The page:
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New York State Comptroller And Lawmakers Call For An Expansion Of Broadband

Antonio Delgado Hudson
Ashley Hupfl
U.S. Rep Antonio Delgado

A new report released Tuesday shows access to broadband is still lacking in rural areas in New York. State Comptroller Tom DiNapoli and Congressman Antonio Delgado joined local officials in Hudson to call for an expansion of broadband.

DiNapoli’s report finds while New York has made progress in making high-speed internet available, more than 1 million — about 14 percent — of households still do not have access to broadband services.

The Democrat also says it found one in three households with income less than $20,000 lack broadband at home, a problem exacerbated by the pandemic. Additionally, almost half of those without access to high-speed broadband services were located in New York City, and people 65 years and older lacked access at almost three times the rate of other New Yorkers. DiNapoli unveiled the findings in Hudson.

“There’s no doubt – I think we would all agree, for New York to stay economically competitive, we need to be a leader in deploying high-speed connections and at making sure all New Yorkers can access them," he said.

The report adds the Federal Communications Commission considers an area served by broadband if an internet service provider reports it has made broadband available to a particular census block – but that does not necessarily mean broadband is actually accessible to the location as a whole.

Representative Delgado, a Democrat from the 19th district, says one way to expand broadband access is to identify areas that are actually lacking access on a regional basis:

“We know that service maps compiled by the FCC paint an inaccurate picture of actual broadband access, because they rely on a flawed methodology – census block mapping," he said. "Where if one house is covered in a black, it is presumed all other houses are covered. This might make sense in densely populated areas, but certainly not in rural ones where folks live miles apart and in between them are farms, rivers and peaks and valleys.”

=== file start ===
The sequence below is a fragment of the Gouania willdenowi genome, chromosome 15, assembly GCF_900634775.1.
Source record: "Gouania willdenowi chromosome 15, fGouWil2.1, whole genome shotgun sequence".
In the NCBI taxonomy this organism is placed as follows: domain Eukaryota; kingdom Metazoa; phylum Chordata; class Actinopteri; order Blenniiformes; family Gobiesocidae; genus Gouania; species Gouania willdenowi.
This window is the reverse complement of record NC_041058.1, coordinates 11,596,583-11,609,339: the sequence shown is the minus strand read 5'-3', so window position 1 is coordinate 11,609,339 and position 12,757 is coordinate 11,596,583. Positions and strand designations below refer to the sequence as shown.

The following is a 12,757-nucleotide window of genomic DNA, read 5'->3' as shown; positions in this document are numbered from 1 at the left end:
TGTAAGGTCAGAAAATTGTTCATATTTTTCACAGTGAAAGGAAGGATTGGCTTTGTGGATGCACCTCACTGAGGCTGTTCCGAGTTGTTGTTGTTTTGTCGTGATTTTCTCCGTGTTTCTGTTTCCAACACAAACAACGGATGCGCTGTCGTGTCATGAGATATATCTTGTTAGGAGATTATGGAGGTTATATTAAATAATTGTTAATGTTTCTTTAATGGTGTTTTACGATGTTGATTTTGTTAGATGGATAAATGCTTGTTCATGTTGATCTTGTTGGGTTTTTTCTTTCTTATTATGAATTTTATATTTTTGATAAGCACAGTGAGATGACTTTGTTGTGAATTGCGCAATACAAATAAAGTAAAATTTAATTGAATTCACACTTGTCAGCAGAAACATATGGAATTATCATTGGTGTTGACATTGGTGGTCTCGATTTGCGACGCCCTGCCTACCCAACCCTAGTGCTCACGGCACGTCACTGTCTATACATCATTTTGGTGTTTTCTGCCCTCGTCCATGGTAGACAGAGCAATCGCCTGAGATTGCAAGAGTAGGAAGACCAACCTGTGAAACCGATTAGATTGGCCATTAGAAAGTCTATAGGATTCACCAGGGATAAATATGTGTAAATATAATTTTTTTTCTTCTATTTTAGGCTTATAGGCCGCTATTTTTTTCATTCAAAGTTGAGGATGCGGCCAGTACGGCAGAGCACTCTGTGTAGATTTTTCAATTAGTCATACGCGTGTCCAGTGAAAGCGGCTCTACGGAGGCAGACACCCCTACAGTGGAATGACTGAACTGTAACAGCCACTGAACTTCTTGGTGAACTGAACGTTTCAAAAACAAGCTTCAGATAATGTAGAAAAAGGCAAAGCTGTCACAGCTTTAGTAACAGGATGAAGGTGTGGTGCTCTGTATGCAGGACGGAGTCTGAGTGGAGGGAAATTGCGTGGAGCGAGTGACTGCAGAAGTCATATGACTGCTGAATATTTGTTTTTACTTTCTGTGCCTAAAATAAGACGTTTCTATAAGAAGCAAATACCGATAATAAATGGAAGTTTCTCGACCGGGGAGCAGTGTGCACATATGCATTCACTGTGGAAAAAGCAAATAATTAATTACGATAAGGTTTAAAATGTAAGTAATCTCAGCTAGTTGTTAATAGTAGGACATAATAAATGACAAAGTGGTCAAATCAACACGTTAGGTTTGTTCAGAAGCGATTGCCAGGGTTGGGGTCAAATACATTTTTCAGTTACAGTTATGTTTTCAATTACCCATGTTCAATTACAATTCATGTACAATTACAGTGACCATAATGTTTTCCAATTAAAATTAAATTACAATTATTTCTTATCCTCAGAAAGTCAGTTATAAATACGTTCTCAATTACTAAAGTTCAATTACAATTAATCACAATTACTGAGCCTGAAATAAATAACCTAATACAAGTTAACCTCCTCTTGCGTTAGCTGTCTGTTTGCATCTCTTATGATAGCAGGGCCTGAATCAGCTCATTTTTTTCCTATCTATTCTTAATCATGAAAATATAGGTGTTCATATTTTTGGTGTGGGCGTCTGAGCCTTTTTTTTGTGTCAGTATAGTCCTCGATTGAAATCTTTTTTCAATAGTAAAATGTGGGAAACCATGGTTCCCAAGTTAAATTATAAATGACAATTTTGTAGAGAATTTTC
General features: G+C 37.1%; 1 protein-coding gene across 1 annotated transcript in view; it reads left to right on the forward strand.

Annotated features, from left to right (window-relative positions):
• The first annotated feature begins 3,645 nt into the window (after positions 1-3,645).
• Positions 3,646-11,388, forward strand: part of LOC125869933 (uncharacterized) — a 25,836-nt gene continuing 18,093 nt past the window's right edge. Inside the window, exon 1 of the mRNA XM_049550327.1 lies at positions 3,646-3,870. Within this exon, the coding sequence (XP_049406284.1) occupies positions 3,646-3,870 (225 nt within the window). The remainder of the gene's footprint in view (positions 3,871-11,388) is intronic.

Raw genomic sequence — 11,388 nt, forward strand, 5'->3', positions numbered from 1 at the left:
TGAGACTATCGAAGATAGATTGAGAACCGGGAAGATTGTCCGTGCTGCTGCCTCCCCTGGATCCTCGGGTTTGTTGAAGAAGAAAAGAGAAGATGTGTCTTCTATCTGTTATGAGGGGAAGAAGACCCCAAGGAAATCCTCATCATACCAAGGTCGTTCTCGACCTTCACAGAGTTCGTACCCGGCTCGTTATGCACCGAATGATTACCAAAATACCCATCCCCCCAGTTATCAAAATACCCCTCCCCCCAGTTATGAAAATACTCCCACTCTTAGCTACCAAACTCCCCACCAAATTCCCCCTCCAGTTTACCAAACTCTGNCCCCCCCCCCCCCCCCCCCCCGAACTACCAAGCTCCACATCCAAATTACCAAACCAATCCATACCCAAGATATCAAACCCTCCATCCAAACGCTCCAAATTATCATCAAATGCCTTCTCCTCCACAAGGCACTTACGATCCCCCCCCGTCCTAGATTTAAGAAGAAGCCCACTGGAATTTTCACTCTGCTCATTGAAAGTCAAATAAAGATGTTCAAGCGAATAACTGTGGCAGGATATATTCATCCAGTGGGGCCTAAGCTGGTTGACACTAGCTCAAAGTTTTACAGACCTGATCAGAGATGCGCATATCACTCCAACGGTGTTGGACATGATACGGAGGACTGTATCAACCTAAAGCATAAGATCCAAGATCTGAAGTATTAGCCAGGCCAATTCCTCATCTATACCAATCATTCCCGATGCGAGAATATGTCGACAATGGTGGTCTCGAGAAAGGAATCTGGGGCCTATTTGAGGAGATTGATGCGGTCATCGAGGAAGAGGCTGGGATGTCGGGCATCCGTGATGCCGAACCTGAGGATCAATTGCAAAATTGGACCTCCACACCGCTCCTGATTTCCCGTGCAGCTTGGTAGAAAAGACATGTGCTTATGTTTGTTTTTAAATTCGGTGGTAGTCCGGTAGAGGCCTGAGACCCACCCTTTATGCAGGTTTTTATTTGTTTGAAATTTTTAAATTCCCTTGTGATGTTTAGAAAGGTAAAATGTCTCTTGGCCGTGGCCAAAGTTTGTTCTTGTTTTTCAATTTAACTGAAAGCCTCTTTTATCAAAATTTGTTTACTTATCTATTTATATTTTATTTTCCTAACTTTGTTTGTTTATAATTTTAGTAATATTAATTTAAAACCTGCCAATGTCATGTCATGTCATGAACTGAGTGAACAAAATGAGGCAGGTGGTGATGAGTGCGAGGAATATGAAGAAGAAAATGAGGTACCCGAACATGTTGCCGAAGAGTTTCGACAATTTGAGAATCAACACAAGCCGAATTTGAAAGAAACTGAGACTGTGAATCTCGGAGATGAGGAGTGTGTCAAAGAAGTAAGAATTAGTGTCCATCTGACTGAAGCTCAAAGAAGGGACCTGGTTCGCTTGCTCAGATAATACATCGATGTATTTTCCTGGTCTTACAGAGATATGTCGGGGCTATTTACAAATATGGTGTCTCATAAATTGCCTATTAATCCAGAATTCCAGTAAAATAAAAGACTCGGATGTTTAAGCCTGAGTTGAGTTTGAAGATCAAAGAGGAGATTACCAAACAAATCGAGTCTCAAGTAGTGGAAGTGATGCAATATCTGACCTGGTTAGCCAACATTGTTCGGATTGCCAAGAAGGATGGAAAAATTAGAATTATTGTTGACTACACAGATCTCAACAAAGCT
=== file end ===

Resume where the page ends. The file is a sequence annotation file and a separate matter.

The Congressman also says the proposed $3.5 trillion federal infrastructure bill would allocate funds for the state to expand broadband.

Kathryn de Wit, with The Pew’s Charitable Trust's broadband research initiative, spoke with WAMC last year about some of the challenges in expanding broadband:

“I think that it's important to note that broadband is physical infrastructure," she told WAMC. "So, this isn't just a matter of putting a wire in the ground, putting a wire on a pole. There are a lot of steps that it takes in order to get to that place of putting that that wire in the ground or on a pole and then there are a lot of steps after that.”

The report also notes the importance of bridging the digital divide for rural and low-income households, especially after the COVID pandemic, when remote work and schooling became a necessity for many families.

Republican state Senator Daphne Jordan of the 43rd district says the broadband issue “transcends party lines.” Jordan’s district includes Columbia, Rensselaer, Saratoga and Washington counties. Within her district, households lacking broadband access ranges from about 9 percent to about 15 percent in those counties.

During the press conference, Jordan also proposed a new tax break for small businesses and residences in underserved broadband areas:

“Creating a fully refundable broadband deployment tax credit for small businesses and residences and out-of-pocket expenses for broadband network construction in unserved areas in partnership with a broadband provider would help in the costly expansion effort," she said in Hudson.